Health & Well-Being

Disparities in Women’s Health: Unspoken and New Support Systems

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While the work to increase health equity for all is critical, women’s health in particular is a top concern. In the U.S., women’s health ranks the lowest among other high-income countries, and it has the highest rates of maternal mortality as well as some of the highest rates of breast cancer. Hosted by the USC Suzanne Dworak-Peck School of Social Work, this panel explores women’s health concerns in our current climate as well as the unspoken and new support systems for them.

The webinar features Sarah Gehlert, dean and Ernest P. Larson Professor of Health, Ethnicity and Poverty of the USC Suzanne Dworak-Peck School of Social Work; Tyan Parker Dominguez, clinical professor; La Shawn M. Paul, founder and lead clinician of Social Work Diva; and Julie Cederbaum, associate professor.

Who Will Benefit

– Those looking to uncover the current health challenges and concerns that women face today
– Social work professionals who want to dive deeper into the limitations of health insurance and coverage in the U.S.
– Those looking to understand what policy changes are needed to address disparities in women’s health

About Our Featured Faculty

Sarah Gehlert, PhD, comes to USC after having served as dean of the College of Social Work at the University of South Carolina and University of South Carolina Educational Foundation Distinguished Professor. Prior to her move to the University of South Carolina, Gehlert served as the E. Desmond Lee Endowed Professor of Racial and Ethnic Diversity at Washington University in St. Louis (WUSTL) , where she was the co-program leader of the Prevention and Control Program of the Siteman Cancer Center, associate director of the Transdisciplinary Center on Energetics and Cancer (TREC), training program director of the Program for the Elimination of Cancer Disparities (PECaD) and co-chair of the Center for Community Engaged Research at the WUSTL Institute for Clinical and Translational Sciences (a CTSA).

Gehlert’s publications focus on social environmental influences on health, especially the health of vulnerable populations. She studies neighborhood and community factors as they effect psychosocial functioning, gene expression and tumorigenesis in breast cancer. She currently is a member of the Council for Extramural Grants at the American Cancer Society and the Steering Committee of the California Breast Cancer Research Program. Gehlert currently serves as president of the American Academy of Social Work and Social Welfare and served as president of the Society for Social Work and Research. She has served on the editorial boards of several journals within the profession. She is a fellow in The Academy for Transdisciplinary Learning and Advanced Science. She was named the Public Health Social Worker of the Year in 2018 by the American Public Health Association.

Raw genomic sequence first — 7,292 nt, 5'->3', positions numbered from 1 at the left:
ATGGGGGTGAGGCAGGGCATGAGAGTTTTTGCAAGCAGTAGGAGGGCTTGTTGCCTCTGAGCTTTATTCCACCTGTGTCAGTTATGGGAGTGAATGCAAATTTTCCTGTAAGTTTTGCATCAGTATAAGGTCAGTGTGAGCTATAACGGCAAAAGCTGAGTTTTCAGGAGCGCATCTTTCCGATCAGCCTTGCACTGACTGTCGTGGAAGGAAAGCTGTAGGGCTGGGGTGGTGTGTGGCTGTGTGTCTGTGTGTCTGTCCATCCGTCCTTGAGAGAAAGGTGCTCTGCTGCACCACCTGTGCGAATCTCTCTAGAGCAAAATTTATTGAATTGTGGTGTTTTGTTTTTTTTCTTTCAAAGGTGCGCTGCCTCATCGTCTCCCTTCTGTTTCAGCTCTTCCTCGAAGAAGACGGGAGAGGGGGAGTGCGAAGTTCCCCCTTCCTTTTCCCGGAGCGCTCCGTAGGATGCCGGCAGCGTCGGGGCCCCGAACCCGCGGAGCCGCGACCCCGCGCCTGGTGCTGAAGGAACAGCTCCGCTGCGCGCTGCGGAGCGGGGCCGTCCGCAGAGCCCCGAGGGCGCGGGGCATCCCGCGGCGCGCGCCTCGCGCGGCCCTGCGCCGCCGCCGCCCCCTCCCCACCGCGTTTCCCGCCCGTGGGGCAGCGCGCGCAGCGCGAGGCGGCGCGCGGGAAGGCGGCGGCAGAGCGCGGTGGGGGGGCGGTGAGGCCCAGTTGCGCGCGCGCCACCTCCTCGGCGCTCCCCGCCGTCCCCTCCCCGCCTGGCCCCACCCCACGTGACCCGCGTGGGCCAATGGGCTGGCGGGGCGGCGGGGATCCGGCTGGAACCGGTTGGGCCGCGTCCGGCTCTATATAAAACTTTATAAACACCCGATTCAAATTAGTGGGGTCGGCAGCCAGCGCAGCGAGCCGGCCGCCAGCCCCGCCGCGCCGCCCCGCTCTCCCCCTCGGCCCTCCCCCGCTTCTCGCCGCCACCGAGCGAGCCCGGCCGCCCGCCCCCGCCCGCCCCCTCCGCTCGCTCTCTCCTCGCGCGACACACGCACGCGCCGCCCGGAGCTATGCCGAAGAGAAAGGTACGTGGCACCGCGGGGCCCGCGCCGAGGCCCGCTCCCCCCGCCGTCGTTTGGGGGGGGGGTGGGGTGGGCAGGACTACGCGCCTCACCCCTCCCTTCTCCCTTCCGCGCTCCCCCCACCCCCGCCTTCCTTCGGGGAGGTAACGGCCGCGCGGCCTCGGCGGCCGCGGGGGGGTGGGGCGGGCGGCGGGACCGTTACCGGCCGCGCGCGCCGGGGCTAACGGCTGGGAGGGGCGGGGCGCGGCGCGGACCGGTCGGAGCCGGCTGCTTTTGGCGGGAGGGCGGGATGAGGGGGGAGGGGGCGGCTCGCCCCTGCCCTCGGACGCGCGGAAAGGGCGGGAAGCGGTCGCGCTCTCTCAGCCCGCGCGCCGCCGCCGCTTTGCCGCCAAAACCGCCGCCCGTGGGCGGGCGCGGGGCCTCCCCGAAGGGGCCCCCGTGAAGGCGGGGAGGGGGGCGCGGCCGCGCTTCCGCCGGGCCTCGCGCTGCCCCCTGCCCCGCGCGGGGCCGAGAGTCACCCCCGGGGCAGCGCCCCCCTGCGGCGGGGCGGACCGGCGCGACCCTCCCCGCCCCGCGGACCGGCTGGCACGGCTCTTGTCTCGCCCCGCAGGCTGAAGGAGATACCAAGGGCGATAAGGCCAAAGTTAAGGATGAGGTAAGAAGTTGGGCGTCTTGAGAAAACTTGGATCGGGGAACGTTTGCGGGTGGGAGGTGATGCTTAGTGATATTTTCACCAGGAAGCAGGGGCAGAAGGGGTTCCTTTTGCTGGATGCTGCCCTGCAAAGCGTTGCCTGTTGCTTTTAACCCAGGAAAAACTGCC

Julie Cederbaum is an associate professor in the USC Suzanne Dworak-Peck School of Social Work. Her work focused on the impact of childhood adversity and family processes on the well-being youth. Using a dyad and family systems lens, her research explores the strengths and challenges experienced by diverse families, and ways in which parenting processes and behaviors (i.e. parent–child communication, parental monitoring, parent–child relationship, and parental role modeling) and positively influence mental health, reproductive health, and substance use behaviors in children, adolescents and young adults. Professor Cederbaum serves as the current Chair of the Public Health Social Work section of the American Public Health Association, and serves as the discipline director for two Maternal Child Health-funded programs at Children’s Hospital Los Angeles: Leadership Education in Neurodevelopmental and Related Disabilities (CA-LEND) and Pediatric Pulmonology and Sleep Medicine Center (PPSMC).

Tyan Parker Dominguez, PhD, MPH, MSW is clinical professor and Chair of the Master of Social Work program at the USC Suzanne Dworak-Peck School of Social Work. Her research focuses on racial disparities in adverse birth outcomes and infant mortality, with an emphasis on racism as a social determinant of health. Parker Dominguez has served on the U.S. Secretary of Health’s Advisory Committee on Infant Mortality and partnered with organizations, such as the March of Dimes, on initiatives related to health equity and birth outcome disparities. She also is expert advisor to the Center for Health Equity at the University of California, San Francisco.

Parker Dominguez chairs the Board of Directors of the California Black Women’s Health Project, a statewide health advocacy organization, and co-chairs the Improving Pregnancy Outcomes Committee within the American Public Health Association’s Maternal and Child Health section (APHA-MCH). She has instructed and mentored students at the master, doctoral, and post-doctoral levels. In the MSW program, she has taught courses in human behavior theory and lifespan development, research, leadership, child development and social policy, spirituality, religion, and faith, and diversity, serving as Lead Instructor for Human Behavior in the Social Environment and Research and Evaluation in Children and Family Services.